We are all trying to reduce energy costs and CO2 emissions by choosing modern alternatives to incandescent lamps. Here are some lighting charts to help you select the best lamp for your situation. Since the decline of incandescent lamps there have been many alternatives made available based on fluorescent tubes bent in many ways to condense a long tube into a confined space.
I had my first Philips SL prismatic Compact Fluorescent Lamp (CFL) lamps soon after they came on the general market back in the 1980’s. I only recently sent my last one to recycling after deciding that even my shed could do better than have one of those long time warm-up devices.
In the early days of low energy lighting there was nothing better than the good old fluorescent tube, usually confined to kitchens and garages in the British house. I still had two twin fluorescents in my kitchen until 2015. If you want the room lit without shadows that’s the way to do it. After much searching in 2003 I found some streamlined fluorescents fit for the modern era to replace my old fluorescent ‘chunky boxes’. Unfortunately they went off the market and I struggled to find a decent looking replacement that didn’t cost a fortune. There were some problems with the ones I used. They had a self destruct mechanism built-in. The plastic fixings for holding the wires in place on the frame all deteriorated under the ultraviolet light given out by fluorescent tubes. I replaced them with zip ties but they suffered from the same problem.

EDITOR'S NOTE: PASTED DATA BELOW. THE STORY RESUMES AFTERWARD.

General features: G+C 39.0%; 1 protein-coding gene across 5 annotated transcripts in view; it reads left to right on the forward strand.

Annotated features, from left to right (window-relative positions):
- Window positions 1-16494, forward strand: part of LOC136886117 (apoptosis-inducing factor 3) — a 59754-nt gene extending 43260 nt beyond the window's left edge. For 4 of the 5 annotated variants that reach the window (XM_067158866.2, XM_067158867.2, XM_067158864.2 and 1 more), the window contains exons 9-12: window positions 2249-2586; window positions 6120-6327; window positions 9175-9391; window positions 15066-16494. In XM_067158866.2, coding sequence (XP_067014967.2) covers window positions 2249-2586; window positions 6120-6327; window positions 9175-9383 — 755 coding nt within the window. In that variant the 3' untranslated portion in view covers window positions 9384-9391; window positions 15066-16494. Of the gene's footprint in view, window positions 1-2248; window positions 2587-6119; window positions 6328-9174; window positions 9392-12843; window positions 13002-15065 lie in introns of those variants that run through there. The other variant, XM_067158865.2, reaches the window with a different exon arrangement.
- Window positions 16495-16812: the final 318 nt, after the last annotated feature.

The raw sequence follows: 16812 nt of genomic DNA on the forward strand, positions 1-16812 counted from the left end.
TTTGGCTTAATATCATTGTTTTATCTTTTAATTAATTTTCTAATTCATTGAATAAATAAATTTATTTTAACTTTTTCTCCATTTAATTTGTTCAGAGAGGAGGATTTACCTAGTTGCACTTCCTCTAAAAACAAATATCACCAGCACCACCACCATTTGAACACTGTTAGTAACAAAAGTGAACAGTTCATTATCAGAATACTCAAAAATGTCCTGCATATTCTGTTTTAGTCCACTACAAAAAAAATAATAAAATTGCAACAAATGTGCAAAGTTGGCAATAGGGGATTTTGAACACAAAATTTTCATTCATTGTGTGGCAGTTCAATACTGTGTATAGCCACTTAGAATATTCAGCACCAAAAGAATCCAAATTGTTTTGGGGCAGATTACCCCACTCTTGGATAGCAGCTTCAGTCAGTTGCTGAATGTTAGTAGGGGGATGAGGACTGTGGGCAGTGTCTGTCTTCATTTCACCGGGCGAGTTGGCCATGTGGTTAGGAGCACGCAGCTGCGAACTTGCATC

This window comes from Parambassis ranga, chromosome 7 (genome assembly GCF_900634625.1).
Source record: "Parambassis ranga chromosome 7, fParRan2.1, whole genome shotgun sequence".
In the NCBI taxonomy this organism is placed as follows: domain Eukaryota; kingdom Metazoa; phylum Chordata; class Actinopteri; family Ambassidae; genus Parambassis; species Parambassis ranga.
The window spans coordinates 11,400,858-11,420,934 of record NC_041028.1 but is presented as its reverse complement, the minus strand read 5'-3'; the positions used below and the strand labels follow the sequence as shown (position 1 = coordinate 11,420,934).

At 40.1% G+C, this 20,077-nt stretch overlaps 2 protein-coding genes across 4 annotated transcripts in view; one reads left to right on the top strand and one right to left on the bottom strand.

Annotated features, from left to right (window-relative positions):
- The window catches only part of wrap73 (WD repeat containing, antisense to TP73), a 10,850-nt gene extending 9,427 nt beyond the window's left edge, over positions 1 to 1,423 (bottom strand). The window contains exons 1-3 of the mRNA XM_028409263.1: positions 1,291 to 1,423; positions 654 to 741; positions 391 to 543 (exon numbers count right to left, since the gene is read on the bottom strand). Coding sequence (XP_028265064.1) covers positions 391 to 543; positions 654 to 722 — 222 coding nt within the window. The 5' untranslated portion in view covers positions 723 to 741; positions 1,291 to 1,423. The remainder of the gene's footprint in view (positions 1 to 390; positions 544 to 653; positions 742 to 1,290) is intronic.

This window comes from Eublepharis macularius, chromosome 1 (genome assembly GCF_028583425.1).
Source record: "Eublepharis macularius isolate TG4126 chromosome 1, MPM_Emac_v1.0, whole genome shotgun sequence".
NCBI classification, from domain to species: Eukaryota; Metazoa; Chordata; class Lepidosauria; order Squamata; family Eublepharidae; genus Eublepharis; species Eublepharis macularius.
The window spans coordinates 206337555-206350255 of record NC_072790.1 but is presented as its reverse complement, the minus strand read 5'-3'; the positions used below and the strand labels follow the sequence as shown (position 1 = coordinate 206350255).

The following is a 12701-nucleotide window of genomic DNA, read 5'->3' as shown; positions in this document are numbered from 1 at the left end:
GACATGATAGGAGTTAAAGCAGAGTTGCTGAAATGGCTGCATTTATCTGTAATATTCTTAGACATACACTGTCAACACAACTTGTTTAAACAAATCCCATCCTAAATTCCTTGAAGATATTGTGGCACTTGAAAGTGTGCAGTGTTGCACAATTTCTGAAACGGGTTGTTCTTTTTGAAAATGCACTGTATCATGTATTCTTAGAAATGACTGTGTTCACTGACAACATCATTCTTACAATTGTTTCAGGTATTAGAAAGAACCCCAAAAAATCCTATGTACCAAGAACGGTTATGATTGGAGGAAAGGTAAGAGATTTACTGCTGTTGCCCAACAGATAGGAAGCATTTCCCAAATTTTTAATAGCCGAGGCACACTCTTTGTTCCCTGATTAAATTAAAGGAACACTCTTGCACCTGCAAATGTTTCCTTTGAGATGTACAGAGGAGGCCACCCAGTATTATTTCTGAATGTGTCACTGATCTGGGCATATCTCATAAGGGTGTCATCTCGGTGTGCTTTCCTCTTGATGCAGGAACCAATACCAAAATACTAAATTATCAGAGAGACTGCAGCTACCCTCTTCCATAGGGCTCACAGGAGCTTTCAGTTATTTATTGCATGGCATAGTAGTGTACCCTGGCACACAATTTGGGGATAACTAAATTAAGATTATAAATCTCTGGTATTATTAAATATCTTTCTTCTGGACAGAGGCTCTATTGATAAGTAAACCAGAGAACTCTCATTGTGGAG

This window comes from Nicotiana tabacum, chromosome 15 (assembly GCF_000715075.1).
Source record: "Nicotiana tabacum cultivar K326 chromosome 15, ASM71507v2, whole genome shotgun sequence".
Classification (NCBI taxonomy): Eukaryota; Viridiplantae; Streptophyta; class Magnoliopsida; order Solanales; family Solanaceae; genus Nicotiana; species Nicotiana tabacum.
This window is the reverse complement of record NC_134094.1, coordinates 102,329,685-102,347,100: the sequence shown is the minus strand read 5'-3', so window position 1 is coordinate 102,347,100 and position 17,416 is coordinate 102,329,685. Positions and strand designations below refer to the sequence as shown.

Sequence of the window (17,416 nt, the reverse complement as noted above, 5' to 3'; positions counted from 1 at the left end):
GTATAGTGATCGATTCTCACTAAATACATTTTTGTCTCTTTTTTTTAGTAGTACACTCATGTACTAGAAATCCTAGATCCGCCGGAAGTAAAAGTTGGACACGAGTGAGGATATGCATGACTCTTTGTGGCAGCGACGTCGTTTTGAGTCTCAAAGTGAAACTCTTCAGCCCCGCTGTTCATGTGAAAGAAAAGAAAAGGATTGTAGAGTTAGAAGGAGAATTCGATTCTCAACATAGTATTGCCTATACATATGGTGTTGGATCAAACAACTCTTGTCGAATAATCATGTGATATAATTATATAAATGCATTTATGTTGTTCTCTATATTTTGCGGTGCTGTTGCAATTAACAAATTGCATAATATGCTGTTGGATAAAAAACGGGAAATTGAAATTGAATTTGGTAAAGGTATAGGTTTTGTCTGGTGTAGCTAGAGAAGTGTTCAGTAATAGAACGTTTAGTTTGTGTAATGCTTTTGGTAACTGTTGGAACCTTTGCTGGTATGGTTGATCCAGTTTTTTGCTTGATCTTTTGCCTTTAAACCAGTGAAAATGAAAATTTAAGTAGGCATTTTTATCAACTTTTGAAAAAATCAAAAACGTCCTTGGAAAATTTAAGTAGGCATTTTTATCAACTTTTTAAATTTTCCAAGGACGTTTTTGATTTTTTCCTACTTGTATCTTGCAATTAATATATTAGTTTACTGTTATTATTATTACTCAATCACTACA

To get back to the point of this article, which is to advise on the brightness of replacement lamps, I have chosen to publish a chart by which seems to relate to the UK/European market and another by which relates to the American market and appears to suggest their lamps emit more light than European lamps, e.g. UK/European 100W ≅ 1300 lumens, American 100W ≅ 1600 lumens (see A USA Lighting Chart). Continue reading “Lighting Charts – Which Lamp Do I Need?”
This post gives a detailed description, with photos and reference to a Parts Diagram, of how to replace a Dyson Slim DC18 Undercarriage. The Undercarriage would require changing if part of it broke since parts cannot be obtained individually. I changed mine when the Air Input Changeover Valve Actuator broke.
“Since I first published this article, in February 2013, I have had plenty of feedback from readers and I have gleaned information from statistical data which has encouraged me to improve it. So if you came here soon after I published it you should find better information now.” — Helpful Colin
It can be very expensive to pay someone for removing a bra wire from a washing machine.
What Usually Happens
The wire normally gets caught under the heating element which is situated at the bottom, between the inner drum (the one you can see through the door with all the holes) and the outer drum which surrounds it and holds the water. The wire can lie dormant and not touch the inner drum, but if you know it’s in there then that’s worrying.
It can catch on the holes of the drum in such a way that it sticks through one, in which case you can probably grab it with your pliers and pull it out. If it pops through a hole while it is whizzing around it could do serious damage to the parts it is caught on, between the drums, or it could puncture the hose connecting the outer drum to the pump.